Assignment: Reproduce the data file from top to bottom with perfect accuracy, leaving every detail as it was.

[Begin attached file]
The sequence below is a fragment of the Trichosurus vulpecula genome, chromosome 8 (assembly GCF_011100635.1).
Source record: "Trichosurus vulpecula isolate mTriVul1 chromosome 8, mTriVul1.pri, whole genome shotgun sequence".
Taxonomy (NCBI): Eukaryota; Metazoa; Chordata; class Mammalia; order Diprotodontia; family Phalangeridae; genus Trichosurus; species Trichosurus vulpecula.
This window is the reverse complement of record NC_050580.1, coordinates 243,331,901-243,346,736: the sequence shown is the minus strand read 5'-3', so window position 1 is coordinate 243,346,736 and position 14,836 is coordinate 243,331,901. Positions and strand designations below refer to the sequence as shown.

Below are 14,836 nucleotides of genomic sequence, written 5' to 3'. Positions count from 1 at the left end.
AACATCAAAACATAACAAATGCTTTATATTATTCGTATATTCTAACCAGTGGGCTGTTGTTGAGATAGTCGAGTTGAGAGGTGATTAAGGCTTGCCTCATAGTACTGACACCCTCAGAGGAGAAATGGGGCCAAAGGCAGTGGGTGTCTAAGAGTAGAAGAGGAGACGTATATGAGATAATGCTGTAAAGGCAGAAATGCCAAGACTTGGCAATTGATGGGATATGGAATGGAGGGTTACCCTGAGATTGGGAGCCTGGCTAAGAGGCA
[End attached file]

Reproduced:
The sequence below is a fragment of the Trichosurus vulpecula genome, chromosome 8 (assembly GCF_011100635.1).
Source record: "Trichosurus vulpecula isolate mTriVul1 chromosome 8, mTriVul1.pri, whole genome shotgun sequence".
Taxonomy (NCBI): Eukaryota; Metazoa; Chordata; class Mammalia; order Diprotodontia; family Phalangeridae; genus Trichosurus; species Trichosurus vulpecula.
This window is the reverse complement of record NC_050580.1, coordinates 243,331,901-243,346,736: the sequence shown is the minus strand read 5'-3', so window position 1 is coordinate 243,346,736 and position 14,836 is coordinate 243,331,901. Positions and strand designations below refer to the sequence as shown.

Below are 14,836 nucleotides of genomic sequence, written 5' to 3'. Positions count from 1 at the left end.
AACATCAAAACATAACAAATGCTTTATATTATTCGTATATTCTAACCAGTGGGCTGTTGTTGAGATAGTCGAGTTGAGAGGTGATTAAGGCTTGCCTCATAGTACTGACACCCTCAGAGGAGAAATGGGGCCAAAGGCAGTGGGTGTCTAAGAGTAGAAGAGGAGACGTATATGAGATAATGCTGTAAAGGCAGAAATGCCAAGACTTGGCAATTGATGGGATATGGAATGGAGGGTTACCCTGAGATTGGGAGCCTGGCTAAGAGGCA